6
votes
1answer
230 views

Folding (wrinkles) in cortex: Why is surface area more important than volume?

When we look at the cortex of the brain, it has a folded structure. It is said that this is because this enables a greater number of neurons to exist, which is obviously advantageous. However, we ...
19
votes
1answer
779 views

Have the abilities of John Lorber's patients with limited cortical mass been further evaluated in adulthood?

Short of minor lesions or infarcts, most high-functioning adults have an intact cerebral cortex. Yet, a surprising result published anecdotally in Science in 1980 caused a lot of scientists to take ...
1
vote
0answers
75 views

Is there a correlation between brain size and amount of sleep?

As far as we know, sleep seems to be the part of the daily cycle when executive functions are resting and memories are fortifying. Many, but not all, of the functions that become dysfunctional upon ...
0
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0answers
27 views

Do people with prenatal hyperkinetic dysfunction have better endurace?

I have a question about hyperkinetic dysfunction. I wonder if theres a relation between HKD and the physical fitness, like endurance or strength, because I have a case, where someone never does ...
6
votes
1answer
75 views

How is epigenetic memory expressed in neurons?

Epigenetic memory is seen as the most evolutionarily plausible way of learning from experiences and gaining instinctual knowledge, as established by the answer to one of my previous questions. ...
4
votes
1answer
70 views

What does a cortical column do?

The Blue Brain project led by Henry Markram focused on simulating cortical columns under the idea they form basic processing units of the brain/cognitive function. What does a cortical column do? I ...
1
vote
0answers
36 views

Why low audio frequencies seem to detune after an intense workout?

After a specially intense workout (biking, running...), listening to music with headphones, I hear the music pitch has dropped slightly. What I find odd is that not all parts of the sound are detuned, ...
4
votes
2answers
95 views

How fast is the visual system?

I've heard that the visual system is one of our slowest sensory systems. How fast is the visual system, and how does it compare to other sensory systems (auditory, mechanosensory, pain, etc.)? For ...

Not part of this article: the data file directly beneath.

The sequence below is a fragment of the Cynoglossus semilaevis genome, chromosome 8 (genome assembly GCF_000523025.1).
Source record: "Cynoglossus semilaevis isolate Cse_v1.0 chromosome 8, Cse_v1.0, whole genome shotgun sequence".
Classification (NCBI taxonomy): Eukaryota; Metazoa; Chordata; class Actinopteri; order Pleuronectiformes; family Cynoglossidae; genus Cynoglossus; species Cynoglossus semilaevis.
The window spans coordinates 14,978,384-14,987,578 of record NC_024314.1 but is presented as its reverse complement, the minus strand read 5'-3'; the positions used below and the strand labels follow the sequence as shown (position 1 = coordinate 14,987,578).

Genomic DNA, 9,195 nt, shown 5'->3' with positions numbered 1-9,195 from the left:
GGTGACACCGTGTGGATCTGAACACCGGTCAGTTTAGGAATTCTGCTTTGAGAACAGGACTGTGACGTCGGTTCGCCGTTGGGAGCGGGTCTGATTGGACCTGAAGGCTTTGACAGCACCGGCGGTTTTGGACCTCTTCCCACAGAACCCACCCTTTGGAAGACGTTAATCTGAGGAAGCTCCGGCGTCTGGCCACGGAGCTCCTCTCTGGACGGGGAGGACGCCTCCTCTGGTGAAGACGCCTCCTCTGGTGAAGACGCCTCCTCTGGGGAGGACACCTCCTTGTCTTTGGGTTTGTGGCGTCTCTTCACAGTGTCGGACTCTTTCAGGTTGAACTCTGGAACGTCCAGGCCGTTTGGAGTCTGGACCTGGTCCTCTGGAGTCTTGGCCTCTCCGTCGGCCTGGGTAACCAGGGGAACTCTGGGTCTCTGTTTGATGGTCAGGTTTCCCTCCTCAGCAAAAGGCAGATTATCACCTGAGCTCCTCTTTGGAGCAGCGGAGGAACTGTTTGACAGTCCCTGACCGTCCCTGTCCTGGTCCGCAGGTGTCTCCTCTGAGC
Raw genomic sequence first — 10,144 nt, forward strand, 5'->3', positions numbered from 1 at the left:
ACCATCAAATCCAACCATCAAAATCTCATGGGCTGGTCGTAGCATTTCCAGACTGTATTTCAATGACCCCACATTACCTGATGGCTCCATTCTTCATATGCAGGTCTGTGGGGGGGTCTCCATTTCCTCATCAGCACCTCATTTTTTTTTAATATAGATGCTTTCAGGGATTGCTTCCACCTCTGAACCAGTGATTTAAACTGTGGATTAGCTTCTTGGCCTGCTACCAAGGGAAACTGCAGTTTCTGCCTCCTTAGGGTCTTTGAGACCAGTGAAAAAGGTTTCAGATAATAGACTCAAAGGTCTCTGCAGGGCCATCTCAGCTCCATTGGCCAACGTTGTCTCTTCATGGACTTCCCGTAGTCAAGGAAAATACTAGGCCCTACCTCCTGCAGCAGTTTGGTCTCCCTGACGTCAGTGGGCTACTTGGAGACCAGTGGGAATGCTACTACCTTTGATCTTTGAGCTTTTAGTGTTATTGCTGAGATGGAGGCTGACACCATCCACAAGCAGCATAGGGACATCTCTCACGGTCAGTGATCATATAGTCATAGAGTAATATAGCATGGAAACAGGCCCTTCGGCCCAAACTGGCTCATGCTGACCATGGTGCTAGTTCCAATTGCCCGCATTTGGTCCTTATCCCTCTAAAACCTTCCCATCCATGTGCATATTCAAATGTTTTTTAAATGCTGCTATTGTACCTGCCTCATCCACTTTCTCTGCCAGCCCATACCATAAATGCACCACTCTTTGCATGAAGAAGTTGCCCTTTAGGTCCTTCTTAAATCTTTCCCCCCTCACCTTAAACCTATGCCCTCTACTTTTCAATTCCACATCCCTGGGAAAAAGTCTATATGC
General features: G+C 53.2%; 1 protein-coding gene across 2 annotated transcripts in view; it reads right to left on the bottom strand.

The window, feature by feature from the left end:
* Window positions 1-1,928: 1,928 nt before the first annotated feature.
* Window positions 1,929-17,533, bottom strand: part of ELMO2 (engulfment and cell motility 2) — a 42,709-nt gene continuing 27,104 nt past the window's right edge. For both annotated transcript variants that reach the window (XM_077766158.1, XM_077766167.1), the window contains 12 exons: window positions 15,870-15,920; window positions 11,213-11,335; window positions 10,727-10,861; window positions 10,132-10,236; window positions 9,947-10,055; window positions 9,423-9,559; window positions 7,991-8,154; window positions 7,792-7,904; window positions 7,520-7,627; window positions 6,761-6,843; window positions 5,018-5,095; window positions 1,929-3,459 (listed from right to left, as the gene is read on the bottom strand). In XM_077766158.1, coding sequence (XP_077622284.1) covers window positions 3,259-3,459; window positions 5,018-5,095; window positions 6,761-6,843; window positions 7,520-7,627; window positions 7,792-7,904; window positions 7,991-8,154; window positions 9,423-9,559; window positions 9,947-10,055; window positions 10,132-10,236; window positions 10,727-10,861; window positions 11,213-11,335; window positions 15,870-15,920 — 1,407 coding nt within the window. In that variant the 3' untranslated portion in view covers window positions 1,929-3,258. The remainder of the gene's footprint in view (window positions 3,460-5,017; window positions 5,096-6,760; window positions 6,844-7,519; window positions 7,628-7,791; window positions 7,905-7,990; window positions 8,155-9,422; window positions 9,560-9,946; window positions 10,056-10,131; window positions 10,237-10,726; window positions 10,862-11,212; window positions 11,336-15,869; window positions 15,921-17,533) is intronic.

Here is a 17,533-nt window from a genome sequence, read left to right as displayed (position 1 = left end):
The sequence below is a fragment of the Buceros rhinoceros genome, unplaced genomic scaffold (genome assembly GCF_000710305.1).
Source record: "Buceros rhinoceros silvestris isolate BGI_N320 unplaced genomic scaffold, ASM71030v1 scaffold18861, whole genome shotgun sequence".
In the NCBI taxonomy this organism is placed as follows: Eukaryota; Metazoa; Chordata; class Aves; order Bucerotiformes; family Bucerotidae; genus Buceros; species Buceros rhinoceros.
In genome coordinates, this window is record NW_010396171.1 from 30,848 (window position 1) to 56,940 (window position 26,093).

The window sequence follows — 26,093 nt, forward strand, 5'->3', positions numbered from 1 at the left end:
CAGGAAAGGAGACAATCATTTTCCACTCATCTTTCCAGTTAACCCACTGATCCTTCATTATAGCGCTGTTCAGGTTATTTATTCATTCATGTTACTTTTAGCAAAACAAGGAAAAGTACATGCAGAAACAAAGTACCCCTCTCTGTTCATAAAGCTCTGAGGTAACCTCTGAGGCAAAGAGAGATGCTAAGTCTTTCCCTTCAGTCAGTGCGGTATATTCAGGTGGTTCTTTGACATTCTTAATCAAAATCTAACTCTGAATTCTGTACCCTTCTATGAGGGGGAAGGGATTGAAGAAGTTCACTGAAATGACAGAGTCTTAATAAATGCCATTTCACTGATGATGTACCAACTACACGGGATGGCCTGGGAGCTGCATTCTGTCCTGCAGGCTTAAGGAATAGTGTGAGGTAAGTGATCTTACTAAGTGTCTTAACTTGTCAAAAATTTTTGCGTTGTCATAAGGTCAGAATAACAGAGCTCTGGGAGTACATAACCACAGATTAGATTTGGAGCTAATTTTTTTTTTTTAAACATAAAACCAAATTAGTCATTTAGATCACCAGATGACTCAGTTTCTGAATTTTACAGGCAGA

5
votes
1answer
40 views

How many thalamocortical relay cells synapse onto each spiny stellate cell in neocortex?

I am curious about how many different thalamocortical relay cells synapse onto each layer IV spiny stellate cell, on average? The answer is likely to be different per region and species, of course. I ...
1
vote
0answers
49 views

Brain structures related to risk-taking behavior

I did a preliminary research on brain structures in which activity might underlie risk-taking behavior. I came to two research that described right prefrontal cortex (Knoch et al., 2006), or ...
3
votes
1answer
112 views

What causes a muscle to be unsteady?

I have noticed for myself that sometimes, certain muscles may become unsteady. Here are three examples: Sometimes it is more difficult to hold my hand still in the air. Another example is how my ...
-2
votes
2answers
121 views

Does not using the brain erode its power? [closed]

Does not using the brain erode its power? If so, are perpetual brain exercises recommended to prevent (or increase) its power (chess, puzzles, etc)?
5
votes
1answer
46 views

What exactly is the neurobiological mechanism behind the functioning of the human muscle?

From what I have read, its been given that muscle functioning and coordination involves two processes: frequency summation and muscle recruitment. What I want to know is that, do these two processes ...
0
votes
0answers
39 views

Is the Orch-OR Penrose-Hameroff model for consciousness sensible? [duplicate]

I would definitely consider myself a fan of Penrose, but I know very little about Hameroff. My questions, basically, are: Do you think that the theory seems sensible and well based? Why do you ...
3
votes
1answer
46 views

What is the metabolic load of the visual system?

The brain consumes energy at eight times the rate that would be predicted from mass alone (20% of total organismic load). How much of this is drawn from the visual system? How does the metabolic load ...
4
votes
4answers
415 views

Computational Neuroscience software

What are the most common software tools you use in your day to day work in computational neuroscience? I am referring to neuroscience tools like GENESIS and NOT to generic tools like Excel.
6
votes
1answer
67 views

What can be inferred about the strength of the synapse from an electron microscope image?

In the following EM image (1um scale), there are several synapses: Image or HD Version What information about the synaptic strengths can be extracted from this image? Does vesicle count contain ...